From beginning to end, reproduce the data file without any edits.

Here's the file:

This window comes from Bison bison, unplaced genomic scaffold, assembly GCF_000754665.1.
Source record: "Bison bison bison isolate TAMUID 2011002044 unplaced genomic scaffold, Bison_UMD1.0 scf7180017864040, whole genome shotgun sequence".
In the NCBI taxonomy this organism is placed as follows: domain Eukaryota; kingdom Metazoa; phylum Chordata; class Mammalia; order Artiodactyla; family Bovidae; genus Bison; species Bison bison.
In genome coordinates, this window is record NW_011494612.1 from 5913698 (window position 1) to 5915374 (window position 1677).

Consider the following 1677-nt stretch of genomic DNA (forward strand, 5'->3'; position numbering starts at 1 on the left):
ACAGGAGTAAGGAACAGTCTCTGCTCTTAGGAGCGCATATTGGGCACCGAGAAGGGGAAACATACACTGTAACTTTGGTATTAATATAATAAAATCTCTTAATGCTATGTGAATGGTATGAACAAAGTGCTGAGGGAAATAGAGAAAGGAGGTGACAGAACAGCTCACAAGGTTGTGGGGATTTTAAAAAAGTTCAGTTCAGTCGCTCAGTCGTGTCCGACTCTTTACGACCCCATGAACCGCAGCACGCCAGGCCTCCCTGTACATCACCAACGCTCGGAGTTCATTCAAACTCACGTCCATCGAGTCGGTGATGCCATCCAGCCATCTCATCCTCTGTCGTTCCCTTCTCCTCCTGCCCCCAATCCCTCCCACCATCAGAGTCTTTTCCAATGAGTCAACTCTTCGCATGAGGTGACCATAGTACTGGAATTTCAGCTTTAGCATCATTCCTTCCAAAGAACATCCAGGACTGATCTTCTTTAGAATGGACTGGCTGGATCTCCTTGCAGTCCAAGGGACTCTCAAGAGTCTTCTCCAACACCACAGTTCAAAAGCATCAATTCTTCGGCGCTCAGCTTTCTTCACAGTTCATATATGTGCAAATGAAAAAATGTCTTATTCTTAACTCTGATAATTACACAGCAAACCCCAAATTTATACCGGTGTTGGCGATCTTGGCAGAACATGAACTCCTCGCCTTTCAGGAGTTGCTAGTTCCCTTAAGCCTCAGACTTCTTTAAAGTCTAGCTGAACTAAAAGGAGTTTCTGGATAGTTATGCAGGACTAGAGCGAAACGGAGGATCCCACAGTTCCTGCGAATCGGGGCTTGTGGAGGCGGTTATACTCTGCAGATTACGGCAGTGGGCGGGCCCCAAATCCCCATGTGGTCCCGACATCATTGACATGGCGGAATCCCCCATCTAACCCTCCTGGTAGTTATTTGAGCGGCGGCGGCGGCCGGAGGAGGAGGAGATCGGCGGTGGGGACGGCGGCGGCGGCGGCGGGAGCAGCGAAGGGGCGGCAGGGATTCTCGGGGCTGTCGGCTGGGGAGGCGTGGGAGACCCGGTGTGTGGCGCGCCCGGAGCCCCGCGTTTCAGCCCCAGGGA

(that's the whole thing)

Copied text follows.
This window comes from Bison bison, unplaced genomic scaffold, assembly GCF_000754665.1.
Source record: "Bison bison bison isolate TAMUID 2011002044 unplaced genomic scaffold, Bison_UMD1.0 scf7180017864040, whole genome shotgun sequence".
In the NCBI taxonomy this organism is placed as follows: domain Eukaryota; kingdom Metazoa; phylum Chordata; class Mammalia; order Artiodactyla; family Bovidae; genus Bison; species Bison bison.
In genome coordinates, this window is record NW_011494612.1 from 5913698 (window position 1) to 5915374 (window position 1677).

Consider the following 1677-nt stretch of genomic DNA (forward strand, 5'->3'; position numbering starts at 1 on the left):
ACAGGAGTAAGGAACAGTCTCTGCTCTTAGGAGCGCATATTGGGCACCGAGAAGGGGAAACATACACTGTAACTTTGGTATTAATATAATAAAATCTCTTAATGCTATGTGAATGGTATGAACAAAGTGCTGAGGGAAATAGAGAAAGGAGGTGACAGAACAGCTCACAAGGTTGTGGGGATTTTAAAAAAGTTCAGTTCAGTCGCTCAGTCGTGTCCGACTCTTTACGACCCCATGAACCGCAGCACGCCAGGCCTCCCTGTACATCACCAACGCTCGGAGTTCATTCAAACTCACGTCCATCGAGTCGGTGATGCCATCCAGCCATCTCATCCTCTGTCGTTCCCTTCTCCTCCTGCCCCCAATCCCTCCCACCATCAGAGTCTTTTCCAATGAGTCAACTCTTCGCATGAGGTGACCATAGTACTGGAATTTCAGCTTTAGCATCATTCCTTCCAAAGAACATCCAGGACTGATCTTCTTTAGAATGGACTGGCTGGATCTCCTTGCAGTCCAAGGGACTCTCAAGAGTCTTCTCCAACACCACAGTTCAAAAGCATCAATTCTTCGGCGCTCAGCTTTCTTCACAGTTCATATATGTGCAAATGAAAAAATGTCTTATTCTTAACTCTGATAATTACACAGCAAACCCCAAATTTATACCGGTGTTGGCGATCTTGGCAGAACATGAACTCCTCGCCTTTCAGGAGTTGCTAGTTCCCTTAAGCCTCAGACTTCTTTAAAGTCTAGCTGAACTAAAAGGAGTTTCTGGATAGTTATGCAGGACTAGAGCGAAACGGAGGATCCCACAGTTCCTGCGAATCGGGGCTTGTGGAGGCGGTTATACTCTGCAGATTACGGCAGTGGGCGGGCCCCAAATCCCCATGTGGTCCCGACATCATTGACATGGCGGAATCCCCCATCTAACCCTCCTGGTAGTTATTTGAGCGGCGGCGGCGGCCGGAGGAGGAGGAGATCGGCGGTGGGGACGGCGGCGGCGGCGGCGGGAGCAGCGAAGGGGCGGCAGGGATTCTCGGGGCTGTCGGCTGGGGAGGCGTGGGAGACCCGGTGTGTGGCGCGCCCGGAGCCCCGCGTTTCAGCCCCAGGGA